Soon the husband and children caught the contagion of her cheerfulness, and in a short time the whole family was facing the light. Optimism took the place of pessimism. The husband completely changed his habits. Instead of going to his work unshaven and unkempt, with slovenly dress and slipshod manner, he became neat and tidy. He braced up, brushed up, cleaned up and looked up. The children followed his example. The house was repaired, renovated within and without, and the family forever turned their backs on the dark picture of poverty and failure.

The result of all this was that it brought what many people would call "good luck." The change in the mental attitude, the outlook towards success and happiness instead of failure, re-acted upon the father's mind, gave him new hope and new courage, and so increased his efficiency that he was soon promoted, as were also his sons. After two or three years of the creative, inspiring atmosphere of hope and courage, the entire family and the homes were transformed.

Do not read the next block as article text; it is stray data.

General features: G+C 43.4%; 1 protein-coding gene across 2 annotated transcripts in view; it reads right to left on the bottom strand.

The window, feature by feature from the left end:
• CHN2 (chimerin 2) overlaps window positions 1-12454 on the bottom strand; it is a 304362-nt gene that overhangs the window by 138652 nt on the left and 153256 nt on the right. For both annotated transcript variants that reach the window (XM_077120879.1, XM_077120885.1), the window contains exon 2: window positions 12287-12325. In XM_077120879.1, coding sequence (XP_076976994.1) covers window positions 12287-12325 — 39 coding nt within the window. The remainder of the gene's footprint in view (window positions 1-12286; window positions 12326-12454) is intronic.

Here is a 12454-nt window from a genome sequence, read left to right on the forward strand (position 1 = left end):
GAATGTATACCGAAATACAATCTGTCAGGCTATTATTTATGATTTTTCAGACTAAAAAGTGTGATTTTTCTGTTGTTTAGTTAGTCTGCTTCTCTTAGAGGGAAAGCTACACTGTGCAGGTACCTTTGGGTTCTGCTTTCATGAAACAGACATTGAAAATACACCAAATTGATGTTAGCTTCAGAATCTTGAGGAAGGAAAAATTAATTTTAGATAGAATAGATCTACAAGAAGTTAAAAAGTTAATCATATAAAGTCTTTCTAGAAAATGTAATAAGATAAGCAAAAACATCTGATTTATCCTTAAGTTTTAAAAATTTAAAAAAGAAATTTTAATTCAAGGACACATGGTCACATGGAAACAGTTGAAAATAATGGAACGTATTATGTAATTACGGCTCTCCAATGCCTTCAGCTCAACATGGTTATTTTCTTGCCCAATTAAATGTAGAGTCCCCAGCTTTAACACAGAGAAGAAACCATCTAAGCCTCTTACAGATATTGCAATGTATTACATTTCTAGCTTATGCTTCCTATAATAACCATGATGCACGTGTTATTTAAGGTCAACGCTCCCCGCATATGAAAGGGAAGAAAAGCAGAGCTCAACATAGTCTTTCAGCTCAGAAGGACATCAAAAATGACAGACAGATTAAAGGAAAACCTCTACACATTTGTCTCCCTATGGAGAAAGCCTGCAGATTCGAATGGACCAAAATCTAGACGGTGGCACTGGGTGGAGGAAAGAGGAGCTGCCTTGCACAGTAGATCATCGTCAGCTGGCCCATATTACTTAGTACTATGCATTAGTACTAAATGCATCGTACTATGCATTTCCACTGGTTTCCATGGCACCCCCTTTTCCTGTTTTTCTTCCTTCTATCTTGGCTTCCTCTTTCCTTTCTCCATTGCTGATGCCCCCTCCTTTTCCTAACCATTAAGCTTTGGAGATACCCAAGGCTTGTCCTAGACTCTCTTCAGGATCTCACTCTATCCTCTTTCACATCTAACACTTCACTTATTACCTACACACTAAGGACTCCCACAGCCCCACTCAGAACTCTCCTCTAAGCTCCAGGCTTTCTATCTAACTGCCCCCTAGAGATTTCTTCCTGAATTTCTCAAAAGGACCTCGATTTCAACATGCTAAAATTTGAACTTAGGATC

Every man and woman must play the part of their ambition. If you are trying to be a successful person you must play the part. If you are crying to demonstrate opulence, you must play it, not weakly, but vigorously, grandly. You must feel opulent, you must think opulence, you must appear opulent. Your bearing must be filled with confidence. You must give the impression of your own assurance, that you are large enough to play your part and to play it superbly.

Suppose the greatest actor living were to have a play written for them in which the leading part was to represent a man in the process of making a fortune — a great, vigorous, progressive character, who conquered by his very presence. Suppose this actor, in playing the part, were to dress like an unprosperous man, walk on the stage in a stooping, slouchy, slipshod manner, as though he had no ambition, no energy or life, as though he had no real faith that he could ever make money or be a success in business; suppose he went around the stage with an apologetic, shrinking, sulking manner, as much as to say "Now, I do not believe that I can ever do this thing that I have attempted; it is too big for me. Other people have done it, but I never thought that I should ever be rich or prosperous.